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Wed February 5, 2014
White Mesa Uranium Mill Accused Of Violating Radon Standards
America’s last remaining uranium mill, located in Blanding, has been violating federal safety standards, a regional environmental group has charged in federal court.
The Grand Canyon Trust, which has long opposed uranium mining near the Grand Canyon, has filed its intent to sue in Utah Federal District Court. At issue is whether the White Mesa uranium mill is operating outside of the law and contaminating the area with high radiation and dust levels. Taylor McKinnon is the energy program director of the Trust.
"Agencies aren’t enforcing, and citizens need to. That’s what’s happening here. Utah isn’t doing its job, so we’re going to do that job.”
McKinnon says monitoring has established that federal standards for radon emissions have repeatedly been violated.
“We think these are pretty clear numerical violations. There’s not a lot of wiggle room. Based on monthly reports, those emissions have now exceeded the standard two years running,” he said.
The majority of material processed at the White Mesa mill is not uranium ore, but contaminated materials from superfund sites all across the US. By one estimate, each year 800,000 tons of radioactive waste is created, which now resides in five containment ponds. McKinnon says this goes against standard practices.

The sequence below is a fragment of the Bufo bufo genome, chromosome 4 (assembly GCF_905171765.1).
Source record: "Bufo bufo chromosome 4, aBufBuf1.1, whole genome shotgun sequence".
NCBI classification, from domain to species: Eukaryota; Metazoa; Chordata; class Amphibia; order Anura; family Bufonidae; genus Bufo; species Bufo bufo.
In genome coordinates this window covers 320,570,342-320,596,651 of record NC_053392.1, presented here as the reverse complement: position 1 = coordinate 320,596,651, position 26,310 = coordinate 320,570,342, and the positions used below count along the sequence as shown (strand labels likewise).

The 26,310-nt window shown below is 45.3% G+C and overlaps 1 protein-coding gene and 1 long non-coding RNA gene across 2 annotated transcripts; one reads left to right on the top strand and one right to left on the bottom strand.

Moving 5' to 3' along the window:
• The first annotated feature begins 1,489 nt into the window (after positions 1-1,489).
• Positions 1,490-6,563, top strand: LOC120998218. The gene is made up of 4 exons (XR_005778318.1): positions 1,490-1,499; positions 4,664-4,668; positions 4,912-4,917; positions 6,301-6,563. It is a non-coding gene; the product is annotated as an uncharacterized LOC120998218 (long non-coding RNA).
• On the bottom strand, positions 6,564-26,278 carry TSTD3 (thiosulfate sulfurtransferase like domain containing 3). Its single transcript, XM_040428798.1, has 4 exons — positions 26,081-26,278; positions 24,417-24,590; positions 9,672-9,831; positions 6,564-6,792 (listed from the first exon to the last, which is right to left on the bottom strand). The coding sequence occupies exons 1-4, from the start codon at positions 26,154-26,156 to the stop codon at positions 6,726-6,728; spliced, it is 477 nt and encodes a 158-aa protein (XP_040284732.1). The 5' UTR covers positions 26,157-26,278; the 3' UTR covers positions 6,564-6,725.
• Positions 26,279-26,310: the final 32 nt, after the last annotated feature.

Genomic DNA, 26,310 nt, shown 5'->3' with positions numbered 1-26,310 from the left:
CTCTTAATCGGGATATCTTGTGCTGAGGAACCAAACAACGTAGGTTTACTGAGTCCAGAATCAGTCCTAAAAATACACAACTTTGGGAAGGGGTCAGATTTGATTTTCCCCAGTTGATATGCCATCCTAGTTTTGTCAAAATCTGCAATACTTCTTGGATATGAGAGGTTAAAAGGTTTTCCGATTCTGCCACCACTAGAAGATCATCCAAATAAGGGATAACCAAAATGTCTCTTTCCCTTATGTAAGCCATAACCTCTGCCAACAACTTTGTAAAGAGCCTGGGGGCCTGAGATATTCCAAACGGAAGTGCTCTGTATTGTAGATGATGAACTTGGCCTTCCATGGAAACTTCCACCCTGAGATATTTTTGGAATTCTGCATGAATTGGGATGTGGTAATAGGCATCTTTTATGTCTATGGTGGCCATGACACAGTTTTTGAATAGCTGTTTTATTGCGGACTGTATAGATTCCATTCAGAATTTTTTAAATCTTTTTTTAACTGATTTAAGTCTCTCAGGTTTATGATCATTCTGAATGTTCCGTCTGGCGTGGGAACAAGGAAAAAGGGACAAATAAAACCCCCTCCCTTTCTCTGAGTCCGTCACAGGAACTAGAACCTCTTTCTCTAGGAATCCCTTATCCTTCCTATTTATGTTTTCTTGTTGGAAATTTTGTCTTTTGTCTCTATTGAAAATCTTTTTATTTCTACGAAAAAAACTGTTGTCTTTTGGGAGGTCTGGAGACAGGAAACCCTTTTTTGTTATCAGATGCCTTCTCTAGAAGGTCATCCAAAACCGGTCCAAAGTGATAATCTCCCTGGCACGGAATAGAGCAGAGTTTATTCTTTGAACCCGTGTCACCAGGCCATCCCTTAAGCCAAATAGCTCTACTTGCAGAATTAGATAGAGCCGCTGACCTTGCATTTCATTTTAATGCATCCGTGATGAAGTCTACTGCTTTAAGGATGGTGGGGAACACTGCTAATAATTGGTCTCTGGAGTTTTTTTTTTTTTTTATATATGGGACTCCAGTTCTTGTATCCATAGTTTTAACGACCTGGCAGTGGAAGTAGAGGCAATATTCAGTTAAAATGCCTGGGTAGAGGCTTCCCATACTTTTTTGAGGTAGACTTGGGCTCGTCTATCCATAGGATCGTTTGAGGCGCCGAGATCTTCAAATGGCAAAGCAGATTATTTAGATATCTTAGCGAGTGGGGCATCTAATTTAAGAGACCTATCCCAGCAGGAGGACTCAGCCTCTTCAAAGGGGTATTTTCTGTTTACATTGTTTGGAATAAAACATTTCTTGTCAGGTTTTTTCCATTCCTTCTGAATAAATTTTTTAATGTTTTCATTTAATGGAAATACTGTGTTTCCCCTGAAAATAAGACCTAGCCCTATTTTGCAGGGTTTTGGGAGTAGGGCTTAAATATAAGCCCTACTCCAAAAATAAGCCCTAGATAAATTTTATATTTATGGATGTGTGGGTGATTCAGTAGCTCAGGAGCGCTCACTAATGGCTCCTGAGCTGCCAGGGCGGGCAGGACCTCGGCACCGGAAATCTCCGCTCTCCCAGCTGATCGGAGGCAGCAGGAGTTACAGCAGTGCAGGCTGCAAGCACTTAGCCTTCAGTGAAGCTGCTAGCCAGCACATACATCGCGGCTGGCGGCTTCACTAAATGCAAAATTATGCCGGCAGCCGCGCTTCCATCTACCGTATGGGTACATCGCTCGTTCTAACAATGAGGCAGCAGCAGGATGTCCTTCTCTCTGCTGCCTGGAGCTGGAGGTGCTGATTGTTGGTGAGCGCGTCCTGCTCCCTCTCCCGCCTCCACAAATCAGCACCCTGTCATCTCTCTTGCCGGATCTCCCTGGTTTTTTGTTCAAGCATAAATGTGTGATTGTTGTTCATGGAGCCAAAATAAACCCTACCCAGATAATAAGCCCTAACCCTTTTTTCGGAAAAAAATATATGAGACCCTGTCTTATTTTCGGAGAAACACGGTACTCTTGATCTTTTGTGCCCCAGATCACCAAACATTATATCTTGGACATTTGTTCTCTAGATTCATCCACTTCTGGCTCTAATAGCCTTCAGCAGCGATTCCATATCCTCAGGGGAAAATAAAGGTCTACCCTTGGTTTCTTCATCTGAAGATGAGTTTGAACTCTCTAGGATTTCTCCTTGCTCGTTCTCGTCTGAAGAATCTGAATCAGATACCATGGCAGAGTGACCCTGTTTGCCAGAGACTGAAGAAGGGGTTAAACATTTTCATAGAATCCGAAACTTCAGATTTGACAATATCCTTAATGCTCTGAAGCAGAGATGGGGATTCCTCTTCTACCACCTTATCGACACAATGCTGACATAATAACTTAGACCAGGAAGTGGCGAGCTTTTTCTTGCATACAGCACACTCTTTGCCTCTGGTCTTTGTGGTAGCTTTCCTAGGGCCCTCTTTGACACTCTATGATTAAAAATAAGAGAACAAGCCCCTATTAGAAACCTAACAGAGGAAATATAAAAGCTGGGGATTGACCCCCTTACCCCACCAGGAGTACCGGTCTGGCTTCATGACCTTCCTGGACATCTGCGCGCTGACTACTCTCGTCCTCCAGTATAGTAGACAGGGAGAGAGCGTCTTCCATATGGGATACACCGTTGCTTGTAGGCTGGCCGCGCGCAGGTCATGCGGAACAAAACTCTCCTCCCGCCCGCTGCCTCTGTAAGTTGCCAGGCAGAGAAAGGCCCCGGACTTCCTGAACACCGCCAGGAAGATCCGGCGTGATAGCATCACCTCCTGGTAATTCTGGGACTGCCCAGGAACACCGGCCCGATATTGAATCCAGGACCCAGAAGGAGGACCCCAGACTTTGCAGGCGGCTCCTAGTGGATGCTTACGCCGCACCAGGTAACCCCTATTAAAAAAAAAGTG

“Uranium mills are required to have no more than two impoundments. This facility has many more than that. These are requirements that are set forth in law and regulations for the purpose of ensuring that the facility does not emit radiological pollution, and to ensure that cleanup happens on an ongoing basis, rather than cleanup needs accumulating, and a potential big cleanup being necessitated if they close down. These are laws and regulations that were designed on the heels of the last big uranium cleanup in our region that has involved mill cleanups in Moab and Mexican Hat and Shiprock and Tuba City, the list goes on,” McKinnon said.
The company that operates the Blanding mill is Energy Fuels, the same company that won approval for, and then abandoned plans for building another uranium mill in Colorado’s Paradox Valley.
“What Energy Fuels right now is proposing to do is put the mill on standby. So there’s a paradigm here where the mill can purportedly be turned on and off over time, without ever having to be subject to full closure and reclamation,” McKinnon said.
Energy Fuels has declined to discuss the lawsuit, but issued a statement that the “issues are being addressed,” and that there have been “no violations” at the mill.
The White Mesa Mill is near the village of White Mesa, home to 300 members of the Ute Mountain Ute tribe, which has opposed permits for the mill at every turn.